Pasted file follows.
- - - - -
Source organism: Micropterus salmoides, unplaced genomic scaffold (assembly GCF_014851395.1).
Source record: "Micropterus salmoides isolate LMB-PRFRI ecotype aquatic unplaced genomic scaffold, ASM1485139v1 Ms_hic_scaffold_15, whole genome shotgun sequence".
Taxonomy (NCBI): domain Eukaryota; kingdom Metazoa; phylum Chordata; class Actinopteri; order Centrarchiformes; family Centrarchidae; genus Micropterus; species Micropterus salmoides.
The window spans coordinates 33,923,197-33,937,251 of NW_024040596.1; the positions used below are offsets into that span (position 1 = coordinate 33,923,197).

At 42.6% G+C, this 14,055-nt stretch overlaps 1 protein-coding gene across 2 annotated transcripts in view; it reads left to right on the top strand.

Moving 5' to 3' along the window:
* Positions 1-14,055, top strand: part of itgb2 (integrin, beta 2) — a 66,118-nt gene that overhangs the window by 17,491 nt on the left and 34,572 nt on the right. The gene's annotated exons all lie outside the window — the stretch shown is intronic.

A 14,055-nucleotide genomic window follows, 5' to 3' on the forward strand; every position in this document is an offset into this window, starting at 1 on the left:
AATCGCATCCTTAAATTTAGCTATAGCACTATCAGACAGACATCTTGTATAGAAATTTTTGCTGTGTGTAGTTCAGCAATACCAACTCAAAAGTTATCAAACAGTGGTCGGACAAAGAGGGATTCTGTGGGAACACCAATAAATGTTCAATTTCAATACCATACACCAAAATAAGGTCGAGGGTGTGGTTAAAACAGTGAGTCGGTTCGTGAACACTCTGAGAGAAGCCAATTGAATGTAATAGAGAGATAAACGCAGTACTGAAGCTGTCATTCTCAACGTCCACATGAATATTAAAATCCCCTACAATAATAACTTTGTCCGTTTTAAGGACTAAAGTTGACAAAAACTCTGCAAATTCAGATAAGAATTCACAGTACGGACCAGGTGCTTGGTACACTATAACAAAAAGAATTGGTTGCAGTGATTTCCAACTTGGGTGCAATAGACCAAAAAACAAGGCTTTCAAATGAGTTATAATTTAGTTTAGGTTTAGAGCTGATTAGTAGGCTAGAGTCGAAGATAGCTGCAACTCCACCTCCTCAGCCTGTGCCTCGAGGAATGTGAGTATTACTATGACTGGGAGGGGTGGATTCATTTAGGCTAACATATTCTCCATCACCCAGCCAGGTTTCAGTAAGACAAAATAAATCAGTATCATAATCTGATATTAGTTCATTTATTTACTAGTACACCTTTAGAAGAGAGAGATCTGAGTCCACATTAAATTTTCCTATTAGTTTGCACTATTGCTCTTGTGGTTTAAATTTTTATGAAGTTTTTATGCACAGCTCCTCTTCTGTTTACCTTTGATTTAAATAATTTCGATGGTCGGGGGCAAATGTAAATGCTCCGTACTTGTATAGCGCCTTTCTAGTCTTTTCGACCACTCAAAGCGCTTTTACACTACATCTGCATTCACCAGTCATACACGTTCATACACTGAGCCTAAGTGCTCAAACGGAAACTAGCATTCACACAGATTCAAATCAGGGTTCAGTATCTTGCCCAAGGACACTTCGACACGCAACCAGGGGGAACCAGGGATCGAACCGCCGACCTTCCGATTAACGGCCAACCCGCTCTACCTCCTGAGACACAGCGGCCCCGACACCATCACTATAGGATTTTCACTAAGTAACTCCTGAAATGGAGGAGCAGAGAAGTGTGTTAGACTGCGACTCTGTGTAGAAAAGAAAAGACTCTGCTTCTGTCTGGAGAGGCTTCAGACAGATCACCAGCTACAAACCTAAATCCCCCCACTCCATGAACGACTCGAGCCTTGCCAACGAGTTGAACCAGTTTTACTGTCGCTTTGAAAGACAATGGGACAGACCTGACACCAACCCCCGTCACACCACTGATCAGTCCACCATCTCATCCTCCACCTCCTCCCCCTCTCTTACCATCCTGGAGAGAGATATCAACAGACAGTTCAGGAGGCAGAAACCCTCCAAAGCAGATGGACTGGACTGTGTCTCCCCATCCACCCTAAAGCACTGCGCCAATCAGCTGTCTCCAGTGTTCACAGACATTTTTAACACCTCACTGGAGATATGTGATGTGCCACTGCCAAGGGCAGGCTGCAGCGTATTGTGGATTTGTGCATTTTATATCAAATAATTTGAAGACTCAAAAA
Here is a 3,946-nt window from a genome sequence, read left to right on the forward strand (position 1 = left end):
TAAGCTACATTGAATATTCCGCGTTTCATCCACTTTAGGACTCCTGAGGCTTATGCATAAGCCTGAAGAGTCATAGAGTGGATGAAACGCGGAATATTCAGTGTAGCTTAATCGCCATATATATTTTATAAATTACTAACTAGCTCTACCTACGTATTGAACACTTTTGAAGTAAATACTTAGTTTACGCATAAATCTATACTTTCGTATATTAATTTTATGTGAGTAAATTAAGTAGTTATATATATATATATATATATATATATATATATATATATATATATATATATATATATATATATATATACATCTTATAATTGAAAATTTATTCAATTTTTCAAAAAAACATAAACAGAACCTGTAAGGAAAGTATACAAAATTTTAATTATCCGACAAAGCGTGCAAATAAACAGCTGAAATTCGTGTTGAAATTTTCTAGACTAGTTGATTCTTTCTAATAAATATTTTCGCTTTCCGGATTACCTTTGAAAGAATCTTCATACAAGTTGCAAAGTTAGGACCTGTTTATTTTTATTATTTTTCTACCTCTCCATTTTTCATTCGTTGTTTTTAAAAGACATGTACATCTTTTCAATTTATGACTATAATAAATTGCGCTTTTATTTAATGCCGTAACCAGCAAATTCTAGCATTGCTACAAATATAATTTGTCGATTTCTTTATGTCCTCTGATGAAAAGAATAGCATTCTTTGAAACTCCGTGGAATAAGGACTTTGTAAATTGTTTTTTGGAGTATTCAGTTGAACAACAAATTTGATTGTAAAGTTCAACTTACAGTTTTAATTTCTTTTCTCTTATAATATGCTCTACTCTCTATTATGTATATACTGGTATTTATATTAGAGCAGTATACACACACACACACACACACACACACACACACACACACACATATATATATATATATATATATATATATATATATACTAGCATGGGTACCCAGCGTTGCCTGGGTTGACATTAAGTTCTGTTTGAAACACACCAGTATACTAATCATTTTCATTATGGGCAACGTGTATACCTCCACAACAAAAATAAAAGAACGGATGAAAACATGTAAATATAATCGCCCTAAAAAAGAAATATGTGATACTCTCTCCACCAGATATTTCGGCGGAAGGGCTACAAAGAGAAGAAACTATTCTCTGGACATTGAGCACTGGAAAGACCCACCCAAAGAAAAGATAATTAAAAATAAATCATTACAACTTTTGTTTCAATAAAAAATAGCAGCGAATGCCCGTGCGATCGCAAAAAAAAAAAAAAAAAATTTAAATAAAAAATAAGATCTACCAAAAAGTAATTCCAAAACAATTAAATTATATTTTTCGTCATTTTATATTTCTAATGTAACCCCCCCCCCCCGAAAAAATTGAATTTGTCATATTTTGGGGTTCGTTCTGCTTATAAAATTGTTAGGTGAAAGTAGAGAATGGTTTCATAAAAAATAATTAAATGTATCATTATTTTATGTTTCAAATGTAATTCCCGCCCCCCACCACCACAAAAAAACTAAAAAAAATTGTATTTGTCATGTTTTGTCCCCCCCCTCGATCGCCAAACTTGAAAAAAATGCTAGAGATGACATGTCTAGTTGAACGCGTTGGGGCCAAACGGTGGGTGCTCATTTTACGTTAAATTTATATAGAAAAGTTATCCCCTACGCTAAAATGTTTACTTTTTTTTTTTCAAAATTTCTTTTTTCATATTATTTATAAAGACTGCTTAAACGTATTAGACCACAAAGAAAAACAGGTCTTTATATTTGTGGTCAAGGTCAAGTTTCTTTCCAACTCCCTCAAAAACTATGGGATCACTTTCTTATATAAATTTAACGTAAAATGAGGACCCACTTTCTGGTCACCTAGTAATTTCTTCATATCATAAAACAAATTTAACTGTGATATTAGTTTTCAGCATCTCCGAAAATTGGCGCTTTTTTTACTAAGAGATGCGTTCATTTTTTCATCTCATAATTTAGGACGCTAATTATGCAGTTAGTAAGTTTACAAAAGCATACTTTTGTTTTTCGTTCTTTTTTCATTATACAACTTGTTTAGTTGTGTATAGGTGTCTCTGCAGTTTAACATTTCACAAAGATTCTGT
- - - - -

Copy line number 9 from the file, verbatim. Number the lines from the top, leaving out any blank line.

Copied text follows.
AATCGCATCCTTAAATTTAGCTATAGCACTATCAGACAGACATCTTGTATAGAAATTTTTGCTGTGTGTAGTTCAGCAATACCAACTCAAAAGTTATCAAACAGTGGTCGGACAAAGAGGGATTCTGTGGGAACACCAATAAATGTTCAATTTCAATACCATACACCAAAATAAGGTCGAGGGTGTGGTTAAAACAGTGAGTCGGTTCGTGAACACTCTGAGAGAAGCCAATTGAATGTAATAGAGAGATAAACGCAGTACTGAAGCTGTCATTCTCAACGTCCACATGAATATTAAAATCCCCTACAATAATAACTTTGTCCGTTTTAAGGACTAAAGTTGACAAAAACTCTGCAAATTCAGATAAGAATTCACAGTACGGACCAGGTGCTTGGTACACTATAACAAAAAGAATTGGTTGCAGTGATTTCCAACTTGGGTGCAATAGACCAAAAAACAAGGCTTTCAAATGAGTTATAATTTAGTTTAGGTTTAGAGCTGATTAGTAGGCTAGAGTCGAAGATAGCTGCAACTCCACCTCCTCAGCCTGTGCCTCGAGGAATGTGAGTATTACTATGACTGGGAGGGGTGGATTCATTTAGGCTAACATATTCTCCATCACCCAGCCAGGTTTCAGTAAGACAAAATAAATCAGTATCATAATCTGATATTAGTTCATTTATTTACTAGTACACCTTTAGAAGAGAGAGATCTGAGTCCACATTAAATTTTCCTATTAGTTTGCACTATTGCTCTTGTGGTTTAAATTTTTATGAAGTTTTTATGCACAGCTCCTCTTCTGTTTACCTTTGATTTAAATAATTTCGATGGTCGGGGGCAAATGTAAATGCTCCGTACTTGTATAGCGCCTTTCTAGTCTTTTCGACCACTCAAAGCGCTTTTACACTACATCTGCATTCACCAGTCATACACGTTCATACACTGAGCCTAAGTGCTCAAACGGAAACTAGCATTCACACAGATTCAAATCAGGGTTCAGTATCTTGCCCAAGGACACTTCGACACGCAACCAGGGGGAACCAGGGATCGAACCGCCGACCTTCCGATTAACGGCCAACCCGCTCTACCTCCTGAGACACAGCGGCCCCGACACCATCACTATAGGATTTTCACTAAGTAACTCCTGAAATGGAGGAGCAGAGAAGTGTGTTAGACTGCGACTCTGTGTAGAAAAGAAAAGACTCTGCTTCTGTCTGGAGAGGCTTCAGACAGATCACCAGCTACAAACCTAAATCCCCCCACTCCATGAACGACTCGAGCCTTGCCAACGAGTTGAACCAGTTTTACTGTCGCTTTGAAAGACAATGGGACAGACCTGACACCAACCCCCGTCACACCACTGATCAGTCCACCATCTCATCCTCCACCTCCTCCCCCTCTCTTACCATCCTGGAGAGAGATATCAACAGACAGTTCAGGAGGCAGAAACCCTCCAAAGCAGATGGACTGGACTGTGTCTCCCCATCCACCCTAAAGCACTGCGCCAATCAGCTGTCTCCAGTGTTCACAGACATTTTTAACACCTCACTGGAGATATGTGATGTGCCACTGCCAAGGGCAGGCTGCAGCGTATTGTGGATTTGTGCATTTTATATCAAATAATTTGAAGACTCAAAAA